Tracy Claeys has a routine on Saturday nights during football season. Once his game is done and he’s back home, the Gophers coach unwinds by grabbing a pizza and watching college football as a fan.

He mostly watches other conferences, seldom the Big Ten. He gets his fill of Big Ten action when he scouts opponents.

Here’s a synopsis of his conference the first month of the season: Some really good, some really bad and plenty of uncertainty about the strength of teams in the middle, including Claeys’ own squad.

Surprise, surprise, the head of the class belongs to heavyweights Ohio State and Michigan. Wisconsin might be the biggest surprise in all of college football. The rest of the conference either remains in wait-and-see mode or is staring down a long season.

This weekend marks the first full slate of conference games involving all 14 teams. The season is still too young to make concrete declarations about any conference. But a few developments within the Big Ten have run counter to narratives espoused during fall camp.

Ohio State’s youth and inexperience after suffering heavy personnel losses was sold as a potential sign of trouble. Nope.

The Buckeyes look like the same ’ol Buckeyes. Fast, athletic, explosive and equipped to contend for a national championship.

Michigan’s defense was supposed to hold things steady while the quarterback situation resolved itself. News flash: That Harbaugh guy knows a little something about coaching offense. The Wolverines are averaging 52 points per game, which is fourth highest in the nation.

Wisconsin’s schedule looked downright unfair, a week-to-week grind destined to doom the Badgers. No sweat, so far. A 4-0 start has moved the Badgers to No. 8 in the AP poll this week.

Need more?

Iowa lost at home to North Dakota State. The Gophers offense looks more trustworthy than their defense. And Nebraska’s Tommy Armstrong Jr. has thrown only one interception in 106 pass attempts.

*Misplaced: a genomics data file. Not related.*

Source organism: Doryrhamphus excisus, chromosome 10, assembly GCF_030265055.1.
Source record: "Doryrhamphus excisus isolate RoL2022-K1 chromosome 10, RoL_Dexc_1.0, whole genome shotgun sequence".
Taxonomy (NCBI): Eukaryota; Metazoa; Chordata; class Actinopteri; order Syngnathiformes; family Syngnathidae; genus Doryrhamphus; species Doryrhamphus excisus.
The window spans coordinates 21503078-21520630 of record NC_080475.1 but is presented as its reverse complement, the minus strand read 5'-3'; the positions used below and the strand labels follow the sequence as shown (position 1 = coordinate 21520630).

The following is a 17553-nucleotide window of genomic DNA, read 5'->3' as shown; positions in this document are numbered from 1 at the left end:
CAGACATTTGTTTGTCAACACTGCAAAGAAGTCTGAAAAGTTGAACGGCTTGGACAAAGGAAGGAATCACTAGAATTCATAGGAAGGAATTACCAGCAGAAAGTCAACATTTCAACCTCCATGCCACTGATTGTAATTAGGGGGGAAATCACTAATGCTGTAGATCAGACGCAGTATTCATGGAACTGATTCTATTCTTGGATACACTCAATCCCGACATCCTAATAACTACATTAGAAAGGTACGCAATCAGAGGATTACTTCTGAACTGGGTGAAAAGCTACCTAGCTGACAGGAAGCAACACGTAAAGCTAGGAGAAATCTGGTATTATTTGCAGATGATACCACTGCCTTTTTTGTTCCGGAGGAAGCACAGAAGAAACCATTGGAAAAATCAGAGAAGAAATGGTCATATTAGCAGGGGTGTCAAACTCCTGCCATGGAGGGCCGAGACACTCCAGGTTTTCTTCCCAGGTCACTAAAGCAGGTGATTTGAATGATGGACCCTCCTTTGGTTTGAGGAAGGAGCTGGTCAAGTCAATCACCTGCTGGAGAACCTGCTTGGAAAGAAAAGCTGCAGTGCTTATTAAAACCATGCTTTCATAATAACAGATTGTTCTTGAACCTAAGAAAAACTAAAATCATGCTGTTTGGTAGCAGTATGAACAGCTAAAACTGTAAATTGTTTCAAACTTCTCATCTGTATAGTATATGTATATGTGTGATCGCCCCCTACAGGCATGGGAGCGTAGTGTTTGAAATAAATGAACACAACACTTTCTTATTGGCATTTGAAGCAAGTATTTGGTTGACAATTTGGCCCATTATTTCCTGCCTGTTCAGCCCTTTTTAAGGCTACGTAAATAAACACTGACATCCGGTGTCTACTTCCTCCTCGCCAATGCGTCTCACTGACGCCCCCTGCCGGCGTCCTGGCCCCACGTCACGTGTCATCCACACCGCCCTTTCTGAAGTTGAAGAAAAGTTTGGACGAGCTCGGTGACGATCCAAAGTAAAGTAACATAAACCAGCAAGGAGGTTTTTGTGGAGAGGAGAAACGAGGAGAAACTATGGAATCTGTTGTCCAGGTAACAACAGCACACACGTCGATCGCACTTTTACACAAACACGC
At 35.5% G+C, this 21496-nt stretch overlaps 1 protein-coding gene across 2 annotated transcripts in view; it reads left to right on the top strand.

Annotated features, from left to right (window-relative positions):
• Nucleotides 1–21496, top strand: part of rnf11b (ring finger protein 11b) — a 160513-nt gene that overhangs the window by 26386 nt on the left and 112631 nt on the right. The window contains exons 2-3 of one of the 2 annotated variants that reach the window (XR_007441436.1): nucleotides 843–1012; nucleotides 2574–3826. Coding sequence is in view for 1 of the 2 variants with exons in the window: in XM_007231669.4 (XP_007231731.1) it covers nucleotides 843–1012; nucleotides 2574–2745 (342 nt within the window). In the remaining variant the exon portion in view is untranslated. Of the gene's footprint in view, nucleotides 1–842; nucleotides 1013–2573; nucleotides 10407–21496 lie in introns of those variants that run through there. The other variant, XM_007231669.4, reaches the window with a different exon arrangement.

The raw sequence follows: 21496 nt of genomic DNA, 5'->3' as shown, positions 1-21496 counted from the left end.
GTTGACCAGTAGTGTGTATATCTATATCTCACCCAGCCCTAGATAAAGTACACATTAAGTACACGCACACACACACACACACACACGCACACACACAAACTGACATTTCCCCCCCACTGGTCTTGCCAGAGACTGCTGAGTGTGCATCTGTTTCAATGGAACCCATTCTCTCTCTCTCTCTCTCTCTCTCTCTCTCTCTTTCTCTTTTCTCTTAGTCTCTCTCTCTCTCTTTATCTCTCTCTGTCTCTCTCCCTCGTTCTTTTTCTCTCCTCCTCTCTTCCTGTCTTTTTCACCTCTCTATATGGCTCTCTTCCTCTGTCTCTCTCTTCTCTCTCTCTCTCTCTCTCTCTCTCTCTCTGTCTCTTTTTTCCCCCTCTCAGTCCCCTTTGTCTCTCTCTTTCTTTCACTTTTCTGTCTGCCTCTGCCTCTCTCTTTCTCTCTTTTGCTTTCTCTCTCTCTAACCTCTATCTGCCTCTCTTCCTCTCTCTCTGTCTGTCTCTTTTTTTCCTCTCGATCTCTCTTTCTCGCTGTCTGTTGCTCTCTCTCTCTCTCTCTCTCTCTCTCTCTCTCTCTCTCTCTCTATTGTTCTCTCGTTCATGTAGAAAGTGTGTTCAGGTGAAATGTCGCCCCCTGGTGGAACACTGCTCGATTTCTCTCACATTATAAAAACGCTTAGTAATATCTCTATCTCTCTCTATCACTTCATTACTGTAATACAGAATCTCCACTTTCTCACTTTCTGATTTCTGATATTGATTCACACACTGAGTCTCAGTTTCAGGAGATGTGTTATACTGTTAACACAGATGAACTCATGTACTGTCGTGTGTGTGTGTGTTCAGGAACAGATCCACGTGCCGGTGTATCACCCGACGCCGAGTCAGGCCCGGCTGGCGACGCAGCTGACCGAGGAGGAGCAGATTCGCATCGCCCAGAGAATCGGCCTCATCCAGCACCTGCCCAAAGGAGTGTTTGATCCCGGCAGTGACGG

Strange happenings.

The Big Ten produced a few marquee wins in nonconference play that gave the league reason to gloat.

Ohio State ran circles around Oklahoma; Michigan State defeated Notre Dame (though that win looks less and less notable given the Irish’s sorry plight); Wisconsin stunned LSU to set in motion Les Miles’ firing; Nebraska knocked off Fancy Uniforms U (Oregon).

Those were all good wins in appearance.

Now, we’ll see how Big Ten teams stack up within the conference.

Nothing that has transpired has changed my preseason opinion that the East Division will be a two-team race between the Big Two, while the West is wide open.

The Buckeyes and Wolverines are ranked in the top five nationally in scoring offense, both averaging 50-plus points per game. They’re also among the best defensive teams.

Their annual grudge match in late November should have College Football Playoff implications.

The West Division is far more unsettled in terms of identifying a favorite. Throw a dart or pick a name out of hat.

The win over LSU and a rout of Michigan State on the road puts Wisconsin at the top of the pecking order again. But that schedule remains menacing: at Michigan on Saturday, followed by a home game against Ohio State, at Iowa, home against Nebraska.

If the Badgers can survive that stretch with only one or even two losses — which is not inconceivable with their stingy defense — they would deserve a tip of the cap.

The rest of the picture is anyone’s guess. Nebraska looks improved, but by how much? And do you trust Armstrong to continue to avoid making killer mistakes? The Cornhuskers also have back-to-back road games at Wisconsin and Ohio State.

Iowa once was the favorite as the defending West champion, but a loss to NDSU and a seven-point win over Rutgers gives pause in predicting a repeat.

The Gophers won’t find a more favorable scenario lined up for them. They don’t play Ohio State, Michigan or Michigan State. Their schedule is filled with winnable games, both on paper and in optics.

The Gophers won’t be favored in all of them, but nothing about the division looks overly intimidating.

If they want to be taken seriously as a program on the rise, this is their opportunity to prove it.